As highlighted by a recently published systematic review and meta-analysis study [58], low scores on SPPB and gait speed are predictive of both ADL and/or instrumental ADL decline, while the low scores on TUG are associated with worsening ADL among older adults. However, despite the positive effect of our intervention on the functional capacity of individuals with NCD, no significant differences were found in the ability to independently perform ADL, like previous studies [24, 59, 60]. Baseline least square mean scores on BI superior to 80 points on both groups, might be considered as one of the hypotheses that could partially justify the absence of significative differences, since a total score between 60 and 89 points is indicative of being “slightly dependent” [45].

According to Nuzum et al. (2020) [61], it is necessary to consider the role of cognition when analyzing functional independence outcomes, since cognitive deterioration tends to precede and predict functional decline. Therefore, ADL performance might not be linearly correlated with functional capacity in individuals with NCD, as other factors may have a more decisive role in this relationship. Although no baseline differences were found for cognitive performance (measured with MMSE and ADAS-Cog) between groups, authors consider that NCD subtype and/or stage might have influenced individuals’ functional independence. Nevertheless, these analyzes cannot be conducted due to insufficient data on disease severity. Also, although declines in executive functions have been associated with increased dependency on everyday function [15], such functions were not measured in detail.

Clemmensen et al. (2020) [15] in a cross-sectional study concerning the association between physical performance, cognition, and ADL functions, found out a moderate correlation between general cognitive function and instrumental ADL – particularly, processing speed and attention –, as opposite to basic ADL, whereas no correlation was found, suggesting that basic ADL is less cognitively demanding and, therefore, less dependent of cognitive function. Regarding physical performance, these authors’ findings indicated that aerobic fitness, mobility, strength, and endurance of lower extremities were not associated with ADL independence in people with mild-to-moderate Alzheimer’s disease.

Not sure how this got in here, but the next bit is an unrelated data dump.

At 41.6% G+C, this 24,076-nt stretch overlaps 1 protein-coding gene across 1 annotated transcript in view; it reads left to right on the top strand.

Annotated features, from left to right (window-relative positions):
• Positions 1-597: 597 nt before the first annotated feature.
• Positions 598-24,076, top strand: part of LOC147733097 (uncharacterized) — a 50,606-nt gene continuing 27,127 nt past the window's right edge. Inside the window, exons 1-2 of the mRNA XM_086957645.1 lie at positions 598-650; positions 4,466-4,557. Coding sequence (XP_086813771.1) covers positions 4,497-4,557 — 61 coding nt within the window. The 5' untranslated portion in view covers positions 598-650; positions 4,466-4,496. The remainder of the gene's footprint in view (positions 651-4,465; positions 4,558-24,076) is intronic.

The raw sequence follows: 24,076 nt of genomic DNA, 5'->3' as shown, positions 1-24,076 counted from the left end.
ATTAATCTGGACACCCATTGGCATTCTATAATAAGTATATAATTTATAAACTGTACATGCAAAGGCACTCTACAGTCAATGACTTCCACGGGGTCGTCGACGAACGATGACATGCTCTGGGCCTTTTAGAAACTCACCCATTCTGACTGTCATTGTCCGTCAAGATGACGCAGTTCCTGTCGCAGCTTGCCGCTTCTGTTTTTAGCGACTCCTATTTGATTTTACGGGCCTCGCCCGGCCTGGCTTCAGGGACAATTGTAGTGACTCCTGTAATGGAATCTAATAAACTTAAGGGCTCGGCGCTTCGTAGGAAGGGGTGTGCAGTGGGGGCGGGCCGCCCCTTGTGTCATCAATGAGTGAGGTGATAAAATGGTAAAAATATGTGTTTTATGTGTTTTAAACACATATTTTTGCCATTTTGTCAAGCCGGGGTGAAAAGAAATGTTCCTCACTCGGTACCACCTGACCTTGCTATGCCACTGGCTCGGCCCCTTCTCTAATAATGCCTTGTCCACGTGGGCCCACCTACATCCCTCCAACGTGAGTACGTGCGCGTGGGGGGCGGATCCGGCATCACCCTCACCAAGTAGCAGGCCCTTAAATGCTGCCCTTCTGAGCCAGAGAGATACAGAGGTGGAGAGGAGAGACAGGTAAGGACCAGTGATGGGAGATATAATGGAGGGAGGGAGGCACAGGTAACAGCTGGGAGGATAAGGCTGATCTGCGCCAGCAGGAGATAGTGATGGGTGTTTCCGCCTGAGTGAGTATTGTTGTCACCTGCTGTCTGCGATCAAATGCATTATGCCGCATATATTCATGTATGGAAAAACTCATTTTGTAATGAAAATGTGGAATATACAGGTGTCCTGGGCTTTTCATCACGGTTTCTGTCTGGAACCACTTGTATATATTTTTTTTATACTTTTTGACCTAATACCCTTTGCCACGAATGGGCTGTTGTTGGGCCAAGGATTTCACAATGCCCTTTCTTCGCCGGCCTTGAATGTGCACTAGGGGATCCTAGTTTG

Toots et al. (2016) [60] cluster-randomized controlled trial study implemented a 4-month high-intensity functional exercise program with balance and lower body strength exercises. After 4-months of intervention, and at 7-months follow-up evaluation, this study results were consistent with ours, and no significant between-group effects were found in ADL independence. Nevertheless, in interaction analyses these authors found that the effect of exercise was significant in favor of participants with non-Alzheimer’s disease dementia subtype (when comparing those with Alzheimer’s disease) at 7-months in BI scores. Moreover, Toots and colleagues (2016) reinforced that the declines in ADL independence are multifactorial, and improvements in several physical function components may not be reflected in some activities, such as bladder control or feeding.

In addition, Clemmensen and colleagues (2020) also mentioned other factors beyond cognitive functioning, that may also affect individuals’ ability to perform ADL; they are related with the environment inhabited (e.g., physical factors such as lightning and spatial layout) by the person diagnosed with major NCD. Lastly, the living context (e.g., home-dwelling vs. institutionalized) and the availability of caregivers to provide greater opportunities to the care receiver to remain functional and engaged in meaningful activities [61] may also be considered as important factors.

Despite the increasing evidence acknowledging the beneficial effect of exercise on ADL performance, results are still broadly heterogeneous and of low quality [14, 47, 61]. The dose-dependent relationship remains unclear and although the BI has been used globally [62], empirical evidence regarding its validity for assessing individuals with major NCD is still scarce [63]. Even though our previous research demonstrated the beneficial effect of MT intervention in ADL functionality in older adults with major NCD [25], further controlled trials are needed with larger samples considering this training methodology, and the different types/stages of major NCD.

As declared by Cadore et al. (2019) [64], MT exercise is effective in improving most, if not all, of the frailty syndrome hallmarks; for this reason, it may be considered as a cornerstone for frail individuals with cognitive impairment to mitigate/delay and/or improve physical status and cognitive function. Also, MT exercise interventions have been recently recommended by the World Health Organization [20] to older populations, and by the American College of Sports Medicine [11] specifically to people with Alzheimer’s disease, since targeting multiple modes of exercise might be the most effective training methodology for enhancing flexibility, balance, strength, and endurance.

Limitations